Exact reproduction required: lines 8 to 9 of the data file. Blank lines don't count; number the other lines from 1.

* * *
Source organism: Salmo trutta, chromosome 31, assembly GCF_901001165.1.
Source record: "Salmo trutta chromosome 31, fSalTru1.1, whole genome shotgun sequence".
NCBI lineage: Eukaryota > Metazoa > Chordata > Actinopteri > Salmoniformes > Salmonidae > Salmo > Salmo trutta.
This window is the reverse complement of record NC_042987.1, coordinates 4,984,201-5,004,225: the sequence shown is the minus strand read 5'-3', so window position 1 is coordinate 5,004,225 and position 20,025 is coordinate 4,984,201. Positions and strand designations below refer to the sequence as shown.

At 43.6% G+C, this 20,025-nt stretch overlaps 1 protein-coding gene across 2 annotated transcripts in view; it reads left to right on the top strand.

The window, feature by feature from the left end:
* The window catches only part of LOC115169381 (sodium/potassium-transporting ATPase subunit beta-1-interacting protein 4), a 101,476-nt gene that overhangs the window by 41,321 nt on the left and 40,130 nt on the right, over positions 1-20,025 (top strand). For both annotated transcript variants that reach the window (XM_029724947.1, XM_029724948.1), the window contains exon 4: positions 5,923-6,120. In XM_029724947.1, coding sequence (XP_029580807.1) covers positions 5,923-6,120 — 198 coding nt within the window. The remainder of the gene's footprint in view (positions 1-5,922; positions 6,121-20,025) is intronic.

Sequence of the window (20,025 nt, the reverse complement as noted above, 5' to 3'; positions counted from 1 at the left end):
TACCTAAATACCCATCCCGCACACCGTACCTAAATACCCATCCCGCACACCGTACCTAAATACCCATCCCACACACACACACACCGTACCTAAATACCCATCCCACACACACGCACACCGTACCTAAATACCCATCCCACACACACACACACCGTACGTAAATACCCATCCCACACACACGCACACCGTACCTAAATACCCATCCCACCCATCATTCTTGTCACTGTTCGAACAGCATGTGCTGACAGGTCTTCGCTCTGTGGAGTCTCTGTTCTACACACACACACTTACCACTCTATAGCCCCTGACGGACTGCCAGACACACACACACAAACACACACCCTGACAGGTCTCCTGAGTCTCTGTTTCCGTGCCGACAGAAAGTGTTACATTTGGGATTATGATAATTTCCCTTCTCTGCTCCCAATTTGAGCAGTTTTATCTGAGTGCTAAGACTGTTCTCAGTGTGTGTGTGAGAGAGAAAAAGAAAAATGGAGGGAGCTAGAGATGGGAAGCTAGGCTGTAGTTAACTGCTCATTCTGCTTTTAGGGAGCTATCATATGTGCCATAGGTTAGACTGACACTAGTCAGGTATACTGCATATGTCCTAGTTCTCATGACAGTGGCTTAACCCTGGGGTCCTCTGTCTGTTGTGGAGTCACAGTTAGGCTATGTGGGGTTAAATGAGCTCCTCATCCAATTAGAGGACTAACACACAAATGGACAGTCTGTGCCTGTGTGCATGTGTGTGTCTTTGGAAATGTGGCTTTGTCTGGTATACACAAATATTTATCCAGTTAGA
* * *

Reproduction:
Sequence of the window (20,025 nt, the reverse complement as noted above, 5' to 3'; positions counted from 1 at the left end):
TACCTAAATACCCATCCCGCACACCGTACCTAAATACCCATCCCGCACACCGTACCTAAATACCCATCCCACACACACACACACCGTACCTAAATACCCATCCCACACACACGCACACCGTACCTAAATACCCATCCCACACACACACACACCGTACGTAAATACCCATCCCACACACACGCACACCGTACCTAAATACCCATCCCACCCATCATTCTTGTCACTGTTCGAACAGCATGTGCTGACAGGTCTTCGCTCTGTGGAGTCTCTGTTCTACACACACACACTTACCACTCTATAGCCCCTGACGGACTGCCAGACACACACACACAAACACACACCCTGACAGGTCTCCTGAGTCTCTGTTTCCGTGCCGACAGAAAGTGTTACATTTGGGATTATGATAATTTCCCTTCTCTGCTCCCAATTTGAGCAGTTTTATCTGAGTGCTAAGACTGTTCTCAGTGTGTGTGTGAGAGAGAAAAAGAAAAATGGAGGGAGCTAGAGATGGGAAGCTAGGCTGTAGTTAACTGCTCATTCTGCTTTTAGGGAGCTATCATATGTGCCATAGGTTAGACTGACACTAGTCAGGTATACTGCATATGTCCTAGTTCTCATGACAGTGGCTTAACCCTGGGGTCCTCTGTCTGTTGTGGAGTCACAGTTAGGCTATGTGGGGTTAAATGAGCTCCTCATCCAATTAGAGGACTAACACACAAATGGACAGTCTGTGCCTGTGTGCATGTGTGTGTCTTTGGAAATGTGGCTTTGTCTGGTATACACAAATATTTATCCAGTTAGA